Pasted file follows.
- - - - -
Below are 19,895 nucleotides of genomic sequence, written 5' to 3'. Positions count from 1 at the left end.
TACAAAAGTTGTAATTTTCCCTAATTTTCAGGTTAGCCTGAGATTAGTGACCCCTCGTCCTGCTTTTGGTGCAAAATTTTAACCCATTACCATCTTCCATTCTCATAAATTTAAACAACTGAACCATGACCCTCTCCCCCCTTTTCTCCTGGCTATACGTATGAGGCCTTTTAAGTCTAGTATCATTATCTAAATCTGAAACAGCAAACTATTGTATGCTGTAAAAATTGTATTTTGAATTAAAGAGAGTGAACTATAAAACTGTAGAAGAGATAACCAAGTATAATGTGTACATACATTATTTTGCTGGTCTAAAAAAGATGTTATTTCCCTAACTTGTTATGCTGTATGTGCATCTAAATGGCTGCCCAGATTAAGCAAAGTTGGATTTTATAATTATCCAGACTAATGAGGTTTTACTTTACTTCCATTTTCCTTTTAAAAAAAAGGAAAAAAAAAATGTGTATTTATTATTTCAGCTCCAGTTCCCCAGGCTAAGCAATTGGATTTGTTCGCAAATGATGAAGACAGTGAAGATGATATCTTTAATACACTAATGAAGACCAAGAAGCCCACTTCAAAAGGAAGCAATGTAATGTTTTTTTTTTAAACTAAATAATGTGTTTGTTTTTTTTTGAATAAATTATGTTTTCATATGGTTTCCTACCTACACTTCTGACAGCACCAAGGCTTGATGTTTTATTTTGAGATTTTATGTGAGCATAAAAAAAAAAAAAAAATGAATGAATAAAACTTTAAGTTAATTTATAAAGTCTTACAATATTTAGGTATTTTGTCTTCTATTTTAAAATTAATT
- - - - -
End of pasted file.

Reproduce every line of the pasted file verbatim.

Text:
Below are 19,895 nucleotides of genomic sequence, written 5' to 3'. Positions count from 1 at the left end.
TACAAAAGTTGTAATTTTCCCTAATTTTCAGGTTAGCCTGAGATTAGTGACCCCTCGTCCTGCTTTTGGTGCAAAATTTTAACCCATTACCATCTTCCATTCTCATAAATTTAAACAACTGAACCATGACCCTCTCCCCCCTTTTCTCCTGGCTATACGTATGAGGCCTTTTAAGTCTAGTATCATTATCTAAATCTGAAACAGCAAACTATTGTATGCTGTAAAAATTGTATTTTGAATTAAAGAGAGTGAACTATAAAACTGTAGAAGAGATAACCAAGTATAATGTGTACATACATTATTTTGCTGGTCTAAAAAAGATGTTATTTCCCTAACTTGTTATGCTGTATGTGCATCTAAATGGCTGCCCAGATTAAGCAAAGTTGGATTTTATAATTATCCAGACTAATGAGGTTTTACTTTACTTCCATTTTCCTTTTAAAAAAAAGGAAAAAAAAAATGTGTATTTATTATTTCAGCTCCAGTTCCCCAGGCTAAGCAATTGGATTTGTTCGCAAATGATGAAGACAGTGAAGATGATATCTTTAATACACTAATGAAGACCAAGAAGCCCACTTCAAAAGGAAGCAATGTAATGTTTTTTTTTTAAACTAAATAATGTGTTTGTTTTTTTTTGAATAAATTATGTTTTCATATGGTTTCCTACCTACACTTCTGACAGCACCAAGGCTTGATGTTTTATTTTGAGATTTTATGTGAGCATAAAAAAAAAAAAAAAATGAATGAATAAAACTTTAAGTTAATTTATAAAGTCTTACAATATTTAGGTATTTTGTCTTCTATTTTAAAATTAATT